agreed. A good IDE is superior to grep.. and that's the right metric. That said, often VS fails so hard at being better than grep that I reach for the built-in grep (it's called Find In Files). If anyone wants to try beating Microsoft at making a better IDE than VS, study the way people use Find In Files and make it better.. for example, if I they added a dropdown on the Find In Files which let me select "function calls", or "templates" or "class definitions", that'd be great.

        • Re: (Score:3, Interesting)

          by JohnFluxx ( 413620 )

          grep is an interesting point actually.

          Okay, so the IDE lets you search all files. Just like doing:

              git grep someword

          How do I now use the IDE to search all the files.. in all of time? e.g. I remember that the code once had a certain string somewhere, but it seems to have been deleted. How do I find that?
          With git it's a single command.

    • Re:IDEs (Score:4, Interesting)

      by jellomizer ( 103300 ) on Tuesday April 13, 2010 @09:58PM (#31841224)

      I use IDE as a tool.

      The problem is some people use it as a crutch... "If the IDE doesn't handle it then it cant be done" mindset

      But it is a tool to keep in your cap. I know Visual Studio 2008 is good at showing me methods and properties I can access from the variables which is handy to let you know what is going on in a datatype/class you don't use much.
      However sometime I will take the file out of Visual Studios to do some additional coding because Visual Studios Expects you to code in Top Down in this order...
      IF (x == y)

      However real life has it more like this...


      run test...

      Up arrow Return
      if (x == y) {
      return down arrow to go past the msgbox command

      For this case the IDE is a pain because it will try to close my if statments {} which if I am not paying attention it will give me an extra } that I need to dig around and find when I get a compile error.

  • by msobkow ( 48369 ) on Tuesday April 13, 2010 @09:39PM (#31841100) Homepage Journal

    I've been working with Erlang for about 9 months now. It's an interesting language, but prone to some of the most bizarre runtime problems because it doesn't do type checking (for example if you typo a "+" instead of "++" when concatenating strings it'll defer the error to runtime, when it reports an "arith error".)

    One thing that really impresses me about Erlang is how tight the code is. We've been working on a PBX application (with Freeswitch and PostgreSQL) and it's not even 30,000 lines of code in Erlang, including database I/Os and client/server GUI access. C++ would have weighed in at around 100,000 lines for the same functionality.

    • Re: (Score:2, Interesting)

      by Anonymous Coward

      In many languages ++ means concat the lists, so I assume that if a string is a list of characters then its a concat of the two lists? I'd guess that once you understand the underlying concepts and seen a few functional languages then its not too confusing to debug. It is frustrating to have to wait until runtime to find errors that a decent IDE would identify immediately..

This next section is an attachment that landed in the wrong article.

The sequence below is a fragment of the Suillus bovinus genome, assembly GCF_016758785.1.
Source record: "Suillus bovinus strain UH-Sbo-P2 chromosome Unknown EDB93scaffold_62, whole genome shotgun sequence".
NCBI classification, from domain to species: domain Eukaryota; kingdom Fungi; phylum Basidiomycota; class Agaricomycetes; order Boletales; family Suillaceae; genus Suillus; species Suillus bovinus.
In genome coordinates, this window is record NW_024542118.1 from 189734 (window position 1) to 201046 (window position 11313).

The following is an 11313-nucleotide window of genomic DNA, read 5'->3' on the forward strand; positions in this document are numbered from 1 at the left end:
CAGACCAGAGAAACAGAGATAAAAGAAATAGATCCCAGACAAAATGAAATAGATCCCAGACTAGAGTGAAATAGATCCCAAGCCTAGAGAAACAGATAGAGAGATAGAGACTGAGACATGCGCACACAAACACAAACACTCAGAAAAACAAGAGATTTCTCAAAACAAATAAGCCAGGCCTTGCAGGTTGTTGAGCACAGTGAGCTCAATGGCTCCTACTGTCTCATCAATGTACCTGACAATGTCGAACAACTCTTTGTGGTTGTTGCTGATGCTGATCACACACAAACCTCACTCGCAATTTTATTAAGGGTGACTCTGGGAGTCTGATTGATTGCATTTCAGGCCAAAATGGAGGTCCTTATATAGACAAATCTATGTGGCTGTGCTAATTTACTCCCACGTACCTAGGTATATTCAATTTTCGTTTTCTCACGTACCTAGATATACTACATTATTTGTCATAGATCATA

I always wondered how well Erlang handles caching. An LRU is generally a list crosscutting a hash-table and is done O(1) by reordering th

    • Re: (Score:3, Interesting)

      by Algan ( 20532 )

      I've been using Erlang as my primary language for the past 2 years and I have to say that you are essentially correct. My worst typo-leading-to-weird-bug situation was forgetting a comma in a list of strings. Apparently ["foo", "bar" "baz"] is interpreted as ["foo", "barbaz"]. That led to some subtle failures in a totally different part of the code.

      However, occasional weird issues aside, it does reduce the size of the code and the number of bugs by a factor of 4 or 5. I have been able to write non-trivial p

  • Talking about Perl, this is the official Perl 6 site: []

    Srsly :P

  • 2K38? (Score:5, Insightful)

    by the_humeister ( 922869 ) on Tuesday April 13, 2010 @09:46PM (#31841148)

    Would it hurt to just write 2038? No space is saved writing it the other way.

    • Re:2K38? (Score:5, Funny)

      by moteyalpha ( 1228680 ) on Tuesday April 13, 2010 @09:54PM (#31841200) Homepage Journal
      I think that 2K-10 is even better. 2K-10=(1024*2)-10=2048-10=2038=(2^11)-10
      • by Burdell ( 228580 )

        What does "2K-10" mean? How can you subtract 10 from 2 Kelvin? You can't go below absolute zero. Oh, you meant "2k-10", but that's 2000-10 or 1990.

        In any case, using an "abbreviation" that is longer than the original is pretty pointless.

      • I think that 2K-10 is even better. 2K-10=(1024*2)-10=2048-10=2038=(2^11)-10

        Of course, you should specify that you're using kibiyears.

    • It's a shortened version of "Y2K38", [] in homage to "the Y2K bug" (which is itself a conveniently shortened version of "the Y2KOMGWTFBBQwereallgonnadie!1!eleven bug").

    • by Trogre ( 513942 )

      That still doesn't stop people saying "double-you double-you double-you" instead of "world wide web", or the dreaded "dub dub dub".

  • Strawberry Perl has been doing betas all the way through the 5.12.0 RC process, so the production release should be out in a week or so.